Little-known rules regarding ‘death-in-service’ pay-outs from workplace pension schemes could result in grieving relatives facing huge tax bills according to mutual insurer Royal London. Many pension schemes, covering millions of workers, offer a lump sum ‘death-in-service’ payment if a scheme member dies. Lump sums of four times annual salary are not uncommon.
But what is rarely understood is that the value of this payment can count against the one million pound ‘lifetime allowance’ limit for tax relieved pension contributions. If the lifetime pension savings of the deceased person plus the value of the lump sum exceed one million pounds, income tax of 55% is due on any excess. In some cases this will generate an unexpected tax bill running into tens of thousands of pounds.
The problem has become more acute since April 2016 with the reduction in the Lifetime Allowance (LTA) to £1 million. The LTA will be frozen at £1 million until 2018 and then it will rise only in line with inflation. This means that, as earnings grow, more and more people will potentially be dragged into a tax trap which is not simply an issue for the super-rich.
To make matters more complex, only life assurance benefits with a particular legal structure – those written under trust within an approved pension scheme – count towards the limit. Life assurance benefits from something called an ‘excepted group life policy’ appear not to be counted, although if HMRC think that this method has been used purely to avoid tax then they can levy a tax charge in any case.
Royal London is calling for a change in the rules so that bereaved families do not have to deal with an unexpected tax shock. Royal London’s Director of Policy Steve Webb said:
It is hard enough dealing with the loss of a loved one without having to face a huge tax bill as well. It is ridiculous to say that someone who has died has saved ‘too much’ into a pension because they were unfortunate enough to die prematurely. In addition, the fact that some types of life cover count for tax and others apparently do not means that individuals do not know where they stand.
The Government needs to review these rules as a matter of urgency to end the distress being experienced by bereaved families. It is also important that employers ensure that workers are told if this issue could apply to them, and that employees ask searching questions of their pension scheme.
Many financial advisers share the concerns over this issue. Trevor Jackson, Director of Premier Financial Management, said:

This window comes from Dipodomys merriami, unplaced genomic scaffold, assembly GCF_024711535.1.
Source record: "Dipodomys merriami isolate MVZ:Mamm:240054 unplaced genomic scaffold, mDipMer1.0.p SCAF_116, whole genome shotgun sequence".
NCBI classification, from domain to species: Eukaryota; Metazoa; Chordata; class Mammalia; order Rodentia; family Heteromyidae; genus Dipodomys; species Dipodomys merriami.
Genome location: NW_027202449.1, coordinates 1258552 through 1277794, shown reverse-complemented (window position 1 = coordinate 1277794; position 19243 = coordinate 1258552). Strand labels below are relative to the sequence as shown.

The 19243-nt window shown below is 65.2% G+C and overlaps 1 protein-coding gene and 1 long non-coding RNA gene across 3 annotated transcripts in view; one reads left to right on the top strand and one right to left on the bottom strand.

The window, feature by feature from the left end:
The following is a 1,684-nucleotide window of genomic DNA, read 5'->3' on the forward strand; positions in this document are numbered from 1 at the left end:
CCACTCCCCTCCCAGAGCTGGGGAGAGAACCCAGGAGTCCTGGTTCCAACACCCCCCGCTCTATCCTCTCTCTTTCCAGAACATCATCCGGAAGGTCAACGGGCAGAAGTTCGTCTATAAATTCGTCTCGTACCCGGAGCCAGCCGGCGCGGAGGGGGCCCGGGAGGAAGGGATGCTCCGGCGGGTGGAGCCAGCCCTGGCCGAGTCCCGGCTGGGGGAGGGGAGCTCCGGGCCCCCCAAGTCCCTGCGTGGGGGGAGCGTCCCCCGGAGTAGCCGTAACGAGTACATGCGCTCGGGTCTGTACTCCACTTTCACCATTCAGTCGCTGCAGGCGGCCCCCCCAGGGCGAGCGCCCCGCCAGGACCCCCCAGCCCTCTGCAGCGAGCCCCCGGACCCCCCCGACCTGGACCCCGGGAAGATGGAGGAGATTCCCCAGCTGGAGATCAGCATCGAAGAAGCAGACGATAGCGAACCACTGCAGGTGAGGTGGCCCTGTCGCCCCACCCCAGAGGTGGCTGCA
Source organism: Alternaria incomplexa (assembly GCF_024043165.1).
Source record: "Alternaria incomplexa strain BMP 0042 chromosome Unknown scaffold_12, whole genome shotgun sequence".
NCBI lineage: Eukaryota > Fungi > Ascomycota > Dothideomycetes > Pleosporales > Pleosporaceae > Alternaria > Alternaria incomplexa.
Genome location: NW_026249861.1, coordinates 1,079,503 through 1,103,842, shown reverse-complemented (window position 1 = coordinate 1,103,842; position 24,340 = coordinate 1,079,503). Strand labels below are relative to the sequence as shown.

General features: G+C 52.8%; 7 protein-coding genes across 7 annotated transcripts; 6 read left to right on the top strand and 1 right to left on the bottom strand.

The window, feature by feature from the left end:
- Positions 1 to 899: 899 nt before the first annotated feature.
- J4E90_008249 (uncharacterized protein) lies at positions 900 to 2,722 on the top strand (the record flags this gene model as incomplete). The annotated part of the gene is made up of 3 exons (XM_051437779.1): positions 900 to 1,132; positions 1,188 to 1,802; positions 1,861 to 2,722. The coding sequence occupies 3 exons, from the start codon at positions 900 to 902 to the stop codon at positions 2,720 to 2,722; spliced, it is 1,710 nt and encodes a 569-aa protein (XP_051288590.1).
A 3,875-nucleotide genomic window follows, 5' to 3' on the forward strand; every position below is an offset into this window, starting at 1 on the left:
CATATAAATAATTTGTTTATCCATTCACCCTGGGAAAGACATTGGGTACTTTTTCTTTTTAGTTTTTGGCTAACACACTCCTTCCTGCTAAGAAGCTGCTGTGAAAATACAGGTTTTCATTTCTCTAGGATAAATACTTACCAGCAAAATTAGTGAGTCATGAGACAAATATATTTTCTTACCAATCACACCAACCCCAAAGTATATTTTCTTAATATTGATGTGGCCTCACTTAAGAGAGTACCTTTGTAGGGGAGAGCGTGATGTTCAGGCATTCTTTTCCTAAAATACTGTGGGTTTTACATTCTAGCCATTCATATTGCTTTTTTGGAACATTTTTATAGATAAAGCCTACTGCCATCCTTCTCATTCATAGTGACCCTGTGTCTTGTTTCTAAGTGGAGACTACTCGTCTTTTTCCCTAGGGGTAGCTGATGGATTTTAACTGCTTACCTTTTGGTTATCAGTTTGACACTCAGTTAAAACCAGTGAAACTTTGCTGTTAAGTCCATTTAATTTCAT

The current rules are complex and unfair. If there has to be a lifetime allowance it should affect those who have contributed large amounts into their pension over a long period of time, not families where someone is unfortunate enough to die prematurely.
The following are extracts from a letter sent to Steve Webb by a widowed member of the public who had recently been hit by an unexpected tax bill. Mrs B writes:
I am a 59 year old widow. My husband died in February 2016 aged 51. He was diagnosed with cancer and was dead within 12 weeks. The week before his death our adviser ascertained from his employer that the Death in Service Benefit should form part of his LTA. This was a complete shock to us. As a result the Death in Service Benefit I received amounts to nearly 60% of his LTA. The monies received plus the pay-outs from the various pension plans have resulted in just under £173K overshoot on the LTA.
My point is that the law was introduced to prevent very wealthy people from overfunding their pension plans. It seems very strange to me that I am being penalized for becoming a widow. I am a volunteer for a charity and have no income stream of my own. My son is a student, whom I have to support to get through university. Whilst the payments may seem large when lumped together they need to be invested wisely to ensure I have an income for the rest of my life and to potentially cover the costs of any care I may need later in life. It seems manifestly unfair that I and I’m sure others are treated in this way.
Director of Policy and External Communications
Steve Webb is now Director of Policy and External Communications at Royal London. Before this he was Minister of State for Pensions between 2010 and 2015, the longest-serving holder of the post. During that time he implemented major reforms to the state pension system, oversaw the successful introduction of auto enrolment and played a key role in the new pension freedoms implemented in April 2015.